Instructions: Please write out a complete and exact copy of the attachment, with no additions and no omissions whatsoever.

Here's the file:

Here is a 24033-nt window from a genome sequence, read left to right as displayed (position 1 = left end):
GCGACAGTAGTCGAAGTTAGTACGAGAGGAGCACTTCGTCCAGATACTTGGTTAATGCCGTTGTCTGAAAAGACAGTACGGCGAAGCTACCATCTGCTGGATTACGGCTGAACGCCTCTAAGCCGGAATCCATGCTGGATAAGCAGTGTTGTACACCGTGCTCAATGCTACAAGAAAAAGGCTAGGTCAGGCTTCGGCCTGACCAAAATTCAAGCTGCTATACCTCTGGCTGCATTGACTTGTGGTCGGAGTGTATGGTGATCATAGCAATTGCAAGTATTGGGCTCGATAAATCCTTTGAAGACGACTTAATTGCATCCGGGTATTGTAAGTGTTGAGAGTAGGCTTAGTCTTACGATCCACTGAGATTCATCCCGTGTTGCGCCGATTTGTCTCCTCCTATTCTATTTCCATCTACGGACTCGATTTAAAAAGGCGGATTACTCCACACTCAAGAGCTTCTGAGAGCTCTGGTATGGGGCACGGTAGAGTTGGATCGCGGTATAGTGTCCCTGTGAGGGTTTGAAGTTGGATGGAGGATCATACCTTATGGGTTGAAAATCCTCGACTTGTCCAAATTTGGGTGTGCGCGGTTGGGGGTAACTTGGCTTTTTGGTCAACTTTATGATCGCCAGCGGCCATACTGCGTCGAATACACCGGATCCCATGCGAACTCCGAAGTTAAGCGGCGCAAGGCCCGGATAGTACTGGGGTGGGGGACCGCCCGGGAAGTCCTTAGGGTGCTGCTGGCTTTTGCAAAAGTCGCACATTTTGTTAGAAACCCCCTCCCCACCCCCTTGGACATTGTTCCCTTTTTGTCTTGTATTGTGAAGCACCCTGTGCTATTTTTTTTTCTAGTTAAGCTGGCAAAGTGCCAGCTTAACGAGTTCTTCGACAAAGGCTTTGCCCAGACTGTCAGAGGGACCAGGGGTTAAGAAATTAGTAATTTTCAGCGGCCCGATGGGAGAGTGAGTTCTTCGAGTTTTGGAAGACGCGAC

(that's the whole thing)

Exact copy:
Here is a 24033-nt window from a genome sequence, read left to right as displayed (position 1 = left end):
GCGACAGTAGTCGAAGTTAGTACGAGAGGAGCACTTCGTCCAGATACTTGGTTAATGCCGTTGTCTGAAAAGACAGTACGGCGAAGCTACCATCTGCTGGATTACGGCTGAACGCCTCTAAGCCGGAATCCATGCTGGATAAGCAGTGTTGTACACCGTGCTCAATGCTACAAGAAAAAGGCTAGGTCAGGCTTCGGCCTGACCAAAATTCAAGCTGCTATACCTCTGGCTGCATTGACTTGTGGTCGGAGTGTATGGTGATCATAGCAATTGCAAGTATTGGGCTCGATAAATCCTTTGAAGACGACTTAATTGCATCCGGGTATTGTAAGTGTTGAGAGTAGGCTTAGTCTTACGATCCACTGAGATTCATCCCGTGTTGCGCCGATTTGTCTCCTCCTATTCTATTTCCATCTACGGACTCGATTTAAAAAGGCGGATTACTCCACACTCAAGAGCTTCTGAGAGCTCTGGTATGGGGCACGGTAGAGTTGGATCGCGGTATAGTGTCCCTGTGAGGGTTTGAAGTTGGATGGAGGATCATACCTTATGGGTTGAAAATCCTCGACTTGTCCAAATTTGGGTGTGCGCGGTTGGGGGTAACTTGGCTTTTTGGTCAACTTTATGATCGCCAGCGGCCATACTGCGTCGAATACACCGGATCCCATGCGAACTCCGAAGTTAAGCGGCGCAAGGCCCGGATAGTACTGGGGTGGGGGACCGCCCGGGAAGTCCTTAGGGTGCTGCTGGCTTTTGCAAAAGTCGCACATTTTGTTAGAAACCCCCTCCCCACCCCCTTGGACATTGTTCCCTTTTTGTCTTGTATTGTGAAGCACCCTGTGCTATTTTTTTTTCTAGTTAAGCTGGCAAAGTGCCAGCTTAACGAGTTCTTCGACAAAGGCTTTGCCCAGACTGTCAGAGGGACCAGGGGTTAAGAAATTAGTAATTTTCAGCGGCCCGATGGGAGAGTGAGTTCTTCGAGTTTTGGAAGACGCGAC